People with normal vision see a full spectrum of colors. People with color blindness are able to see, but are not able to see all colors correctly.
The genetics of color vision
You may have heard that only men can be color blind. While not entirely true, the majority of color blind people are men. Twelve out of every 100 men are colorblind while only one out of every 200 women are color blind. This is because the gene for seeing color is a recessive gene located on the X chromosome. Women have a pair of two X chromosomes, while men have one X paired with a Y. Because women have two X chromosomes, both X’s must have the defective gene in order for her to be color blind. If a woman has one defective gene and one correct gene, the correct gene wins out and the woman has normal vision, but is a carrier for the defect. Men inherit their X chromosome from their mothers. If a man receives a correct gene, he will have normal vision. If he receives a defective gene, he will be color blind because he does not have a second X to balance out the bad gene.
Rods and Cones
The eye perceives color when light rays strike photoreceptors in the retina of the eye. A photoreceptor is a special, light-detecting cell. The photoreceptors on the outer edges of the retina, called rods, are responsible for seeing black and white images and are more effective at seeing in the dark or at night.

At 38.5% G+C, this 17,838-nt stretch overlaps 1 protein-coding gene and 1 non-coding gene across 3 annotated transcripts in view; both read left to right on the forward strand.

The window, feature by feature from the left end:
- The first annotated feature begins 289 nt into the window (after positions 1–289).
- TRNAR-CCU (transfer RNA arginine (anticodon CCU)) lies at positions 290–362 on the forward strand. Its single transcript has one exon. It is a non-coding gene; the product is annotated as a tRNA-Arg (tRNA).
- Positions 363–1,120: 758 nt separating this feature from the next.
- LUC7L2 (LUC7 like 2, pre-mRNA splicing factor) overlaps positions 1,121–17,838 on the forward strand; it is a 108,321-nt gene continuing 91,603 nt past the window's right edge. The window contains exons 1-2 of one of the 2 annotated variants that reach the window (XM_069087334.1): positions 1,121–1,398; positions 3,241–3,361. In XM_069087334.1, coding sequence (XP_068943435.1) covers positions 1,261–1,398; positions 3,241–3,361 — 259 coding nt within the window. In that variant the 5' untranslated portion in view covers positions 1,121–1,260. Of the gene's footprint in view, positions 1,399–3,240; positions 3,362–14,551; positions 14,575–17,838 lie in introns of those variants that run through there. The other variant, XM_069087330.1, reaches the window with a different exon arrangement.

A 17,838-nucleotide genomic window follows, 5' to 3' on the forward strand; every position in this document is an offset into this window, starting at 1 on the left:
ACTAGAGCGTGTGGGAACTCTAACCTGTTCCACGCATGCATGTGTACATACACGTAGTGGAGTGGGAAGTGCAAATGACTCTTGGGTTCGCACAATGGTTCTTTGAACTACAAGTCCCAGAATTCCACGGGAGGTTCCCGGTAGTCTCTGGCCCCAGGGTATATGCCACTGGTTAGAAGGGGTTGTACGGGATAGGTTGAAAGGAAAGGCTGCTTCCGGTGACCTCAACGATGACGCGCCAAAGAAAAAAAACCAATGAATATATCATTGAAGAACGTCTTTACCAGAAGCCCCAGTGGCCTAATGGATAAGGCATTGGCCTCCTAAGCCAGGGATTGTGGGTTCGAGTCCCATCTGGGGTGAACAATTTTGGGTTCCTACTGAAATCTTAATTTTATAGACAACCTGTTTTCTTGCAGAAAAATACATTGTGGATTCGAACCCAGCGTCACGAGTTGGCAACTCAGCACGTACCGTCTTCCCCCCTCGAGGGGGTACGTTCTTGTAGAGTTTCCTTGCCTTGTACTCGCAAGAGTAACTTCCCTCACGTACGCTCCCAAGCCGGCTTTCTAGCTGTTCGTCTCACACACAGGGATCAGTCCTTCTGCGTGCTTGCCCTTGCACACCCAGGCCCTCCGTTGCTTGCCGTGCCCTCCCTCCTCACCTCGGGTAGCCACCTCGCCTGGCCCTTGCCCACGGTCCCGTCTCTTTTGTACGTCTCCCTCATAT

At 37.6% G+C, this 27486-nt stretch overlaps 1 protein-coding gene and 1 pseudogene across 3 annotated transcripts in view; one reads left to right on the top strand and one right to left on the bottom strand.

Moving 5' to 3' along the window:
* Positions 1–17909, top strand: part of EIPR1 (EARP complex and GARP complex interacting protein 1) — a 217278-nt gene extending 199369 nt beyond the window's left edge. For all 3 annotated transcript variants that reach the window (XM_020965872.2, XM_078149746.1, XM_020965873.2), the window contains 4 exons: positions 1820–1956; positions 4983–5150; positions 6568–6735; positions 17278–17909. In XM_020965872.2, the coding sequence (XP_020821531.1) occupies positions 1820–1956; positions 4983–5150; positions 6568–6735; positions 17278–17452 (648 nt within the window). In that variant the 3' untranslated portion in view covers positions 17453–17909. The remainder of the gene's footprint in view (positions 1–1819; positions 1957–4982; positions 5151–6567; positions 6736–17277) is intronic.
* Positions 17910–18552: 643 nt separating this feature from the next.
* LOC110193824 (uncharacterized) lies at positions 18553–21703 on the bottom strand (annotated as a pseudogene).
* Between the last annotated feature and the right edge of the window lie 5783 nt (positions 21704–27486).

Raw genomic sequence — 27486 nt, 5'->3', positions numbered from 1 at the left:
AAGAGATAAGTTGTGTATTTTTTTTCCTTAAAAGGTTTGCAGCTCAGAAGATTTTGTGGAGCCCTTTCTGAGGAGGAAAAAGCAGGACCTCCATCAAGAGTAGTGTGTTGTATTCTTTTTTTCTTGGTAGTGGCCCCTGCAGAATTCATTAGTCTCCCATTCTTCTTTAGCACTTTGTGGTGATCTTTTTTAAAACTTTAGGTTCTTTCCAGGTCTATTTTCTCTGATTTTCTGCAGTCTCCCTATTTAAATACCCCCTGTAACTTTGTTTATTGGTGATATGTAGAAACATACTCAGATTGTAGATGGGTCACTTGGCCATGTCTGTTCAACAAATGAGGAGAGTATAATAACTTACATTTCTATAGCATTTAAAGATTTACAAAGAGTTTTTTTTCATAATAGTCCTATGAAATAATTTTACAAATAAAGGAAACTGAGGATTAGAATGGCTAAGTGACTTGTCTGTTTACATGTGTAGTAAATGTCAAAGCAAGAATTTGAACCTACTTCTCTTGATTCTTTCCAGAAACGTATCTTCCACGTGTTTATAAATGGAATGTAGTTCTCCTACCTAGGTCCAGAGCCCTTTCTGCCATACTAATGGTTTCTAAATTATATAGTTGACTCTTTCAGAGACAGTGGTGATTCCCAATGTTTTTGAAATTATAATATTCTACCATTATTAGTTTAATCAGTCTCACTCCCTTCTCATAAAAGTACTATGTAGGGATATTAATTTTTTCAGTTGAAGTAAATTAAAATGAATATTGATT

In the center of the retina, photoreceptors called cones are responsible for seeing color. There are three types of cones tuned to a specific color wavelength, red, green, or blue. Color blindness is usually caused by defective or missing cones for one of these three wavelengths of light. Most color blind people have a limited ability to distinguish the colors red and green. In even more rare cases, the problem colors are blue and yellow. The label color blind is somewhat deceiving because people who are color blind can usually see some color. Only in very rare cases does the world appear in black and white.
For some people, color blindness is more a matter of degrees than an inability to see a particular color.